Members of the Cornell Law faculty are frequently consulted by news media across the world. The following are a sampling of some of the faculty's most recent appearances in the press.
The Washington Post quoted William Jacobson in an article about how the gay marriage issue may dominate the nomination process for the next Supreme Court Justice. “ ‘[Same sex marriage] is now the flash point where politics and law meet. That flash point used to be abortion. I don't think anybody thinks that's going to be the flash point in this nomination,’ said William A. Jacobson, a Cornell University law professor and conservative blogger.”
William Jacobson was also quoted in the Investment News discussing a proposed rule change regarding arbitration. “In another sign that industry-affiliated arbitrators may be on their way out, the Financial Industry Regulatory Authority Inc. wants to stop using industry panelists in most cases involving a registered representative and a brokerage firm. … The proposal is a reflection of ‘the industry model [of arbitration's] moving to the public model,’ said William Jacobson, director of the Securities Law Clinic at Cornell University Law School in Ithaca, N.Y.”
Reporters for the Christian Science Monitor quoted Michael Dorf in an article (published by numerous publications) about filling the soon to be vacant U.S. Supreme Court seat presently held by Justice David Souter. "‘It's going to be hard to find people who are ideologically liberal versions of Justice Scalia, because what that would mean, I suppose, is a Thurgood Marshall or a Bill Brennan, and American law has moved since the 1970s on a lot of issues,’ says Michael Dorf, a constitutional law professor at Cornell Law School in Ithaca, N.Y. ‘I think it will be very hard to find someone on the liberal side who is an ideological liberal in the way that Scalia is an ideological conservative,’ Dorf says. ‘Part of what people want is someone who is temperamentally a fighter in the way that Scalia is.’ “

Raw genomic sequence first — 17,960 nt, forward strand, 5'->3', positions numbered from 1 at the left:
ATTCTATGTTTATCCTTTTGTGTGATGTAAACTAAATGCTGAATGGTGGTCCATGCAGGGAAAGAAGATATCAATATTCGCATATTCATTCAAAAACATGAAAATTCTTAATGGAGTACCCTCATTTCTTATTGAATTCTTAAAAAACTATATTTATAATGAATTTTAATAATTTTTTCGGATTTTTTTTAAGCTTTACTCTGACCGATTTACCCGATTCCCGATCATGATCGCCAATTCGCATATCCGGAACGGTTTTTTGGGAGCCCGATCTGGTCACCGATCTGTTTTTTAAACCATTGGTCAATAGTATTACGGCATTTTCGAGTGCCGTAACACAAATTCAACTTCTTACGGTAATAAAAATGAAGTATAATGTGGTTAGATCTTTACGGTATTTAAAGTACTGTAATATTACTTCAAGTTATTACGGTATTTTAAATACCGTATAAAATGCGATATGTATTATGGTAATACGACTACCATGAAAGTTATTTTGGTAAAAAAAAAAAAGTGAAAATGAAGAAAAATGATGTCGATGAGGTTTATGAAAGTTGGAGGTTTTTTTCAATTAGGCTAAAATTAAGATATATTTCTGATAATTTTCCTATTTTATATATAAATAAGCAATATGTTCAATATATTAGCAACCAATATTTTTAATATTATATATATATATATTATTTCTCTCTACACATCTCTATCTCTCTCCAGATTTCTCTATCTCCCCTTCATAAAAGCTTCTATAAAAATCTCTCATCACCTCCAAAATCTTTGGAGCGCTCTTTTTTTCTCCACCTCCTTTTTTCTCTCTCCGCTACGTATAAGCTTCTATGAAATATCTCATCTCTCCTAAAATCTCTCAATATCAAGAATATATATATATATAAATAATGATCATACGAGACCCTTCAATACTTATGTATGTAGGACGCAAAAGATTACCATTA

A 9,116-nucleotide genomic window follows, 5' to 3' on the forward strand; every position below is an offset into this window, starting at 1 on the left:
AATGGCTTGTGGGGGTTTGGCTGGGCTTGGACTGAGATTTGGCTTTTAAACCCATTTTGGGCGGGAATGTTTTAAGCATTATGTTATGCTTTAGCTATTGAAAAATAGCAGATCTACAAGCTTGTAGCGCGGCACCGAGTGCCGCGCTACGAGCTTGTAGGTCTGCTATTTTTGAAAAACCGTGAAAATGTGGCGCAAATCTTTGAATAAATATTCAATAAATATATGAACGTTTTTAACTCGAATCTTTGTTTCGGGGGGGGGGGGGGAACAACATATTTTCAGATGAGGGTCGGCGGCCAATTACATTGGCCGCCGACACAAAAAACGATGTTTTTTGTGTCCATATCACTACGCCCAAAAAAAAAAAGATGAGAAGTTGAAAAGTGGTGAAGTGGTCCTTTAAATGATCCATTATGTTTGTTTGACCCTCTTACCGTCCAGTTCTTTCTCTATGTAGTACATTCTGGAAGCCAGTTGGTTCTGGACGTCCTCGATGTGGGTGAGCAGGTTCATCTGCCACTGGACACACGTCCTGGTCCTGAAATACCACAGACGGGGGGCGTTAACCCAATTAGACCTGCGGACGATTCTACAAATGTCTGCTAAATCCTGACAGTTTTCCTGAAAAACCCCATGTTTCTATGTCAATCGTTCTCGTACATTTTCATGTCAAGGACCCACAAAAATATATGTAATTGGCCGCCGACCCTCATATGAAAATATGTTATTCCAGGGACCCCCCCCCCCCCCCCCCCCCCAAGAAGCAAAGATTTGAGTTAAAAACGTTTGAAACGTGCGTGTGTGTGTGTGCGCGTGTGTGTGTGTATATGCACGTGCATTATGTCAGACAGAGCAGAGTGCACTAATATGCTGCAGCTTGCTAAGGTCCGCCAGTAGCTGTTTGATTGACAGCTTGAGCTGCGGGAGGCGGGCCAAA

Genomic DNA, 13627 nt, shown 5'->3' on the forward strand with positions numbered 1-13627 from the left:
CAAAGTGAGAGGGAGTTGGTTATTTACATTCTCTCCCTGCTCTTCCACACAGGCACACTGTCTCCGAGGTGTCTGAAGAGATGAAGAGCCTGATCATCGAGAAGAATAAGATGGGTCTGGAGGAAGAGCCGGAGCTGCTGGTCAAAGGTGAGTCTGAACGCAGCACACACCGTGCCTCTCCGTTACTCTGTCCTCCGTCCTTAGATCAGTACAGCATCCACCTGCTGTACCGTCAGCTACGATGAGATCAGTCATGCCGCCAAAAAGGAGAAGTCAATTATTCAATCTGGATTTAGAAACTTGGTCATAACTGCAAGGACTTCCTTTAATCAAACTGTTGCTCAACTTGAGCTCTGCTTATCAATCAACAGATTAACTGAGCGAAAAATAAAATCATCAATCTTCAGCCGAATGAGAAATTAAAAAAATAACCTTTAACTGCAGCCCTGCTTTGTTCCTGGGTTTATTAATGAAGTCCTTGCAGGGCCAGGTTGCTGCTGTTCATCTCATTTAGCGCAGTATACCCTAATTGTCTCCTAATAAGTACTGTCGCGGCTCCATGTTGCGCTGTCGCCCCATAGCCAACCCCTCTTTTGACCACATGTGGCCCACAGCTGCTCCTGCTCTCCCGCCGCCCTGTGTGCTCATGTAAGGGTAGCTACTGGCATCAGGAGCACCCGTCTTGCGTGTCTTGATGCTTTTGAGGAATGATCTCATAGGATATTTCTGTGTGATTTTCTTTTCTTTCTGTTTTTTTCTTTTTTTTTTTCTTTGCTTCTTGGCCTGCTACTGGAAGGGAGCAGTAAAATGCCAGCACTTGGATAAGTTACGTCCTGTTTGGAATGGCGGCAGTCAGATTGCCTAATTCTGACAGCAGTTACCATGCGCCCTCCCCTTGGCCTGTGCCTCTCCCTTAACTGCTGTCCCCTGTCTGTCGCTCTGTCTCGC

The U.S. Supreme Court Monitor and the National Law Journal also quoted Michael Dorf in an article discussing Justice Souter. “Dorf called Souter the ‘counterpoint’ to Scalia on the Court. ‘Souter says, 'I, too, am a conservative, but a traditional conservative who values precedent and craft.' … Souter also has followed what Dorf and others described as ‘the well-worn path’ of justices who come to the Court, apply its death penalty jurisprudence, and become increasingly troubled by it.”
William Jacobson was quoted in a Fox News story on possible Senate Committee problems in replacing Souter on the Supreme Court. " ‘The senators, as political as they can be, they have tended to put value on the rules of conduct,’ [Jacobson] said. ‘To change the rules to get a particular nominee confirmed would set a dangerous precedent. I doubt Democrats would want to do that.’ He added that changing the rules might tick off the unpredictable Specter who has developed a strong respect for tradition.”
The New York Times quoted Bernadette Meyler in an article about a German family seeking US asylum in order to have the freedom to home school their 5 children, who range in age from 3 to 11. The parents claim they were persecuted in Germany for their evangelical Christian beliefs and for wanting to home school their children instead of sending them to German schools where the attendance is compulsory. “Bernadette Meyler, a Cornell Law School professor who has studied differences in religious liberty between the U.S. and Europe, said she's never heard of another case like this in the U.S. … Meyler said the U.S. is more tolerant of homeschooling because of religion's prominence in the country's founding. Germany is more concerned about educating students equally, she said. ‘The idea is homeschooling might lead to the emergence of separate societies that would not share the same vision of the (German) state,’ Meyler said.” The article also appeared in German online news pages.